The House approved a six-year, $275-billion highway bill by an overwhelming 357-65 vote, the Wall Street Journal Online reported today. The approval defies President George W. Bush’s threat to veto if Congress does not reduce the bill to mirror the $256-billion price-tag of the White House’s proposal.

Concessions will be needed to close the gap between the House and Senate’s $318 billion version of the bill to present a final version. The final version is expected to come closer to the Senate’s target price tag than President Bush’s proposal, the Wall Street Journal Online said.

Complicating matters, there have been heated debates among representatives over how big a piece of the monetary pie each state is entitled to.

Darrin Roth, the American Trucking Associations (ATA) director of highway operations, told Fleet Owner that highway tolls are an issue the ATA has been most involved with.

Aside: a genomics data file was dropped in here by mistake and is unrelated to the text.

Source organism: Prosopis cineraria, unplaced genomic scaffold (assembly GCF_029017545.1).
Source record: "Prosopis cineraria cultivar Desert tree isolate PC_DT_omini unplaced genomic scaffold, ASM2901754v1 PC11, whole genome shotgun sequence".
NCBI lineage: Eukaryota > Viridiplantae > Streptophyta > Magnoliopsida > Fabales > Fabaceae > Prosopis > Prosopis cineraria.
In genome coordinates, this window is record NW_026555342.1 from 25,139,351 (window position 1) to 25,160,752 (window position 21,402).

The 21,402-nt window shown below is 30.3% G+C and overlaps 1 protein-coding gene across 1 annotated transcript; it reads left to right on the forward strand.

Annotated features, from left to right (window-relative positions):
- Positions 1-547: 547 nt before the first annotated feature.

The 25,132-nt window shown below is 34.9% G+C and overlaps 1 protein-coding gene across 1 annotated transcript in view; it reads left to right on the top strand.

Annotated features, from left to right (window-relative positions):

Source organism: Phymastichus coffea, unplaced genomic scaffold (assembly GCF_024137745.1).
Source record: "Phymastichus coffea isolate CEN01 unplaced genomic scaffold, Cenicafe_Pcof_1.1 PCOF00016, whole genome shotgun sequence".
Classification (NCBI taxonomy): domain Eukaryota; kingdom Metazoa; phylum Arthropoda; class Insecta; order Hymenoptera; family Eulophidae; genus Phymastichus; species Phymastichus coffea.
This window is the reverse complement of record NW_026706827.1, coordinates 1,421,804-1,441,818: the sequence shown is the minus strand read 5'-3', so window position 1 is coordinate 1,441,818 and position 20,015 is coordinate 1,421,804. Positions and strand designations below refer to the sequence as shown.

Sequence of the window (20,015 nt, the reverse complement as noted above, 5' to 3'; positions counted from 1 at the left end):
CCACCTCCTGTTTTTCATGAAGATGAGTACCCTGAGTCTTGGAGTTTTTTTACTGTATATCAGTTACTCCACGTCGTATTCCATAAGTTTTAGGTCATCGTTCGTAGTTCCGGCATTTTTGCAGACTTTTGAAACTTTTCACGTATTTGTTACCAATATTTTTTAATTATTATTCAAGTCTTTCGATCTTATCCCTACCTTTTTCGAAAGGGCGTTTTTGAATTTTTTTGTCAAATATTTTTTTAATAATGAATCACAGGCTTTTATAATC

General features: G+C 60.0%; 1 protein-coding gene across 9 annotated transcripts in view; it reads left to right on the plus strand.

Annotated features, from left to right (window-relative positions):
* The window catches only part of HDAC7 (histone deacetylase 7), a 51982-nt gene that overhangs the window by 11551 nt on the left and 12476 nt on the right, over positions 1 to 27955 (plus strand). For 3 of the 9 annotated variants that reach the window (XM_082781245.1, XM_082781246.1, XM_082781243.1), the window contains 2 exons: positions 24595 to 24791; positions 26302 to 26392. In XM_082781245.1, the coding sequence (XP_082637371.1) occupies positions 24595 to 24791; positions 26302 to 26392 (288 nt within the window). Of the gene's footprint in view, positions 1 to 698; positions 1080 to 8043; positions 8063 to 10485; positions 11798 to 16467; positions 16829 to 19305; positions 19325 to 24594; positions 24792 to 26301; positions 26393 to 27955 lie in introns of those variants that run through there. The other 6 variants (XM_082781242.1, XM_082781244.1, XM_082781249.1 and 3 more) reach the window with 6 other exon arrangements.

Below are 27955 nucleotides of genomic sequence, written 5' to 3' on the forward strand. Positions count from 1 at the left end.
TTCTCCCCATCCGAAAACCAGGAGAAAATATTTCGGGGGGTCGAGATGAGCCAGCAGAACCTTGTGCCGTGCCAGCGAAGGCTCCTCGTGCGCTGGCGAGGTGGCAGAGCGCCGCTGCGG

Under the Senate’s version of the bill existing interstates may be tolled so long as the revenues are used to reduce traffic congestion or reduce air pollution. With such broad standards “that will virtually allow unlimited tolling,” Roth said.

The House version will allow tolls on newly constructed lanes only to pay for the costs of highway construction.

Even though both House and Senate versions of the bill have passed, President Bush has not backed off on his threat to veto.

“From a political standpoint this raises the question of whether the Congressional Republican leadership would allow to see conflict within its own party,” Roth said.